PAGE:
It is difficult to determine what is fact and what is fiction when looking for a job. EVERYONE seems to have an opinion on the right way to interview, write a resume, and find a job – and yet these views are often conflicting. I have assembled a list of common misconceptions for job hunters in today’s job market.
MYTH 1: Registering at several internet job boards will result in multiple job offers
A common misconception when job seeking online is when you register as a job seeker on a job board that the calls from potential employers will magically start coming in. Registering allows employers to look at your resume when they have time or don’t have qualified candidates applying for their job ads. This is the ‘sitting around and waiting approach’. To take a more active approach you should to be actively applying to jobs on the site.
MYTH 2: A cover letter is not essential
Every single time you apply for a job you should include a cover letter. EVERY SINGLE TIME. Your resume only shows your experience, skills, and education but little else. A cover letter allows you to introduce yourself and tells the employer exactly what you are seeking – and how you are uniquely qualified for the position.
MYTH 3: A resume must show a progression of increased responsibility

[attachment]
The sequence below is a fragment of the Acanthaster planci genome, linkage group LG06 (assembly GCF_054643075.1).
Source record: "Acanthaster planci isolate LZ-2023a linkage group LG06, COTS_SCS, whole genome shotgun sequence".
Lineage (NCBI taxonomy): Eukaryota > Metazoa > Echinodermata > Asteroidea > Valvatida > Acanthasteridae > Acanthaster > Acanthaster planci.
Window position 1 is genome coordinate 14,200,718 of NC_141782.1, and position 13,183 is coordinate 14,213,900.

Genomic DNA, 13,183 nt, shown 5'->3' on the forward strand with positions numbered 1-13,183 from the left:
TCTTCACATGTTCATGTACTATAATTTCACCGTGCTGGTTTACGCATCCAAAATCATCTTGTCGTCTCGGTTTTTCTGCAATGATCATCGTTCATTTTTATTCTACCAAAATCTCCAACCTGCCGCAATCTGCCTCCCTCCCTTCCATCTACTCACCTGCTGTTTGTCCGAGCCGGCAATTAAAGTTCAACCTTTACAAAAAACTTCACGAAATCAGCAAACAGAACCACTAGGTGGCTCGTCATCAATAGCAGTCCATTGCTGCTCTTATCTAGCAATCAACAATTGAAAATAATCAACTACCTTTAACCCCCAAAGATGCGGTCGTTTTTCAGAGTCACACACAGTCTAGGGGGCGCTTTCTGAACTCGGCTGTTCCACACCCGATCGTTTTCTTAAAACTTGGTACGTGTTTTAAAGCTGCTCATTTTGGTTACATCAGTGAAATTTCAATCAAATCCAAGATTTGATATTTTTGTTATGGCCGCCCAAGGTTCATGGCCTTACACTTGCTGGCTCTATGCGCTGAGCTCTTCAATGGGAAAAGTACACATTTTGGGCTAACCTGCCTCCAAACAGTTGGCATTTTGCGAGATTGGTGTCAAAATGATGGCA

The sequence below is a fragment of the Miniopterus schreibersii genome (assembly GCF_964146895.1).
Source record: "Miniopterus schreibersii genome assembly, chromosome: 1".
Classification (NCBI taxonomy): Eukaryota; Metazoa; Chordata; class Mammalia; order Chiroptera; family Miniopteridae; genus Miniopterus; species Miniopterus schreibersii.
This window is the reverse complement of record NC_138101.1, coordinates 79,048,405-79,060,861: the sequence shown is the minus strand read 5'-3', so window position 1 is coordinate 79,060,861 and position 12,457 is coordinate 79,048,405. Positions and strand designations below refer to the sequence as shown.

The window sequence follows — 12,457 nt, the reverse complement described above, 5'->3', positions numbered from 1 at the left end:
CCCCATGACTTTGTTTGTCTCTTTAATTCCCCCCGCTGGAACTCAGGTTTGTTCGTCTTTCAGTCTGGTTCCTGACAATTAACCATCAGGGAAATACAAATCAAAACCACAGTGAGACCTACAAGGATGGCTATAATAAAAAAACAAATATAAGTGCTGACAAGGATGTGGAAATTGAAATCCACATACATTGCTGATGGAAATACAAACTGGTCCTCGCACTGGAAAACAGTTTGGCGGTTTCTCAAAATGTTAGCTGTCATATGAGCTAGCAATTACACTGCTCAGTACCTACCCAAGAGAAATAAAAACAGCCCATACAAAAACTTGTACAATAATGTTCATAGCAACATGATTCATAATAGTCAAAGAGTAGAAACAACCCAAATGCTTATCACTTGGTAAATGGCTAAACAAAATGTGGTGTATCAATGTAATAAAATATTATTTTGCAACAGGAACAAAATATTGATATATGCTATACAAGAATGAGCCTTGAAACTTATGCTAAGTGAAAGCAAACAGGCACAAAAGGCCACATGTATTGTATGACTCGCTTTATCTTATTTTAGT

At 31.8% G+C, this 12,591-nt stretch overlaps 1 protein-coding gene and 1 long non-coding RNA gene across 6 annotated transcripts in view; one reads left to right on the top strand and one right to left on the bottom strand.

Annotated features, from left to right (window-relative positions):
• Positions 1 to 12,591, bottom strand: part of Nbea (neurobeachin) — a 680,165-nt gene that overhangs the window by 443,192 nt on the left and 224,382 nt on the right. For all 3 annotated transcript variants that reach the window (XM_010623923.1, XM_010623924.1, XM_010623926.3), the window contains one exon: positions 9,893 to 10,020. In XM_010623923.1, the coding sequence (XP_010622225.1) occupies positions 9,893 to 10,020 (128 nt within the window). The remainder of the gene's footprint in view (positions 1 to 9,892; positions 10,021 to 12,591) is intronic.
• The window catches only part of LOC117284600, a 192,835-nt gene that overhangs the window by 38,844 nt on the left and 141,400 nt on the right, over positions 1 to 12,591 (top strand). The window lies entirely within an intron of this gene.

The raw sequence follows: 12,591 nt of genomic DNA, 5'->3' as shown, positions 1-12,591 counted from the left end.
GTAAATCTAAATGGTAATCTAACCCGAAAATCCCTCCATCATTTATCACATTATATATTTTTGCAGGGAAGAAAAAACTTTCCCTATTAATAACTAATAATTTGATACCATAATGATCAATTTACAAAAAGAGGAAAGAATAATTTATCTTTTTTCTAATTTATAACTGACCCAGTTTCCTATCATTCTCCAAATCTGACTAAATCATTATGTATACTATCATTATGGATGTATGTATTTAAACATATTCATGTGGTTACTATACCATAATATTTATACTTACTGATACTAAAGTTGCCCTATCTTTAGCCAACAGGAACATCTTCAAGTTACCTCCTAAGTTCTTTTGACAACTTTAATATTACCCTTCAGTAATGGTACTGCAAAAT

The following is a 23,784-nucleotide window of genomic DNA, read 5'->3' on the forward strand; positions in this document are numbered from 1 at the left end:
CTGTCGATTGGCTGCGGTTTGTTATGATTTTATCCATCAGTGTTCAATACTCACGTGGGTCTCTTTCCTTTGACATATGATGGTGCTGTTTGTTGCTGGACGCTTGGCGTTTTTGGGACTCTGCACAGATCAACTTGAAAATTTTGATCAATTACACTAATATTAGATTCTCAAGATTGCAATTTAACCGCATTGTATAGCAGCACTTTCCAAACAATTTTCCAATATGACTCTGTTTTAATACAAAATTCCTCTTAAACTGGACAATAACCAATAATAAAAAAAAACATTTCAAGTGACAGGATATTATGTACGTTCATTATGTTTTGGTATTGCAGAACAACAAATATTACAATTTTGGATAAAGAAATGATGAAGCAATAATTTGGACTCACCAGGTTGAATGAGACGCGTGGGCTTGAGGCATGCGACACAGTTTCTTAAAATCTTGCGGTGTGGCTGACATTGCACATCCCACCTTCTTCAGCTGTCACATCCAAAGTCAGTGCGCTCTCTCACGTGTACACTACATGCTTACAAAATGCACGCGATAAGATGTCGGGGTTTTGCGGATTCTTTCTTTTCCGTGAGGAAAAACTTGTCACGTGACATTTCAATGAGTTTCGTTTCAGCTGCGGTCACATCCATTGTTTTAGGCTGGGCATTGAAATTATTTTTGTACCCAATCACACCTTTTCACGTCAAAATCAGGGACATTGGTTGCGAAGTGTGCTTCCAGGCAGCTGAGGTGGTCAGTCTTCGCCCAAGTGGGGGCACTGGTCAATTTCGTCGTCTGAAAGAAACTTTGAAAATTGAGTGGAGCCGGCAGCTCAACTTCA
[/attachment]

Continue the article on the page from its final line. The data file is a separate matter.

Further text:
The most important part of a resume is showing that you have the skills, education (or training), experience and accomplishments that the employer is seeking. Most employers will spend less than 30 seconds viewing your resume so you need to focus on the key components that will get you the interview. Employers are not always seeking candidates who are keen on advancing within an organisation, but rather looking for someone who will be stable in the role.
MYTH 4: Job-hoppers are frowned upon by employers
The idea that job candidates who have had multiple jobs within short periods of time are not desirable to employers is slowly vanishing. After years of massive downsizing by companies through the 90s and the recent recession, employers have recognized that there is rarely any logical progression (or company ladder) within a company anymore. To get ahead, job-seekers often need to make multiple moves. Try to avoid really short stretches (under one year) but otherwise don’t be too concerned with moving around.
MYTH 5: The most qualified gets the job
Qualifications are important but they are not the ‘be all, end all’ for hiring managers. It is not always the most qualified candidate who will get the job but the candidate with the best mixture of qualifications, interviewing skills, experience, and rapport built with the interviewer. If you got the interview then the employer thinks that there is a strong match of your skills, qualifications, and experience to do the job.
MYTH 6: Job seekers should not have to sell themselves to potential employers
When it comes down to it, job hunting is all about marketing yourself to employers. You need to sell yourself to potential employers and close the sale in the interview. In today’s job-hunting environment, the most successful job-seekers are those who understand the value of marketing and apply the principles that companies have used for years to successfully sell their products.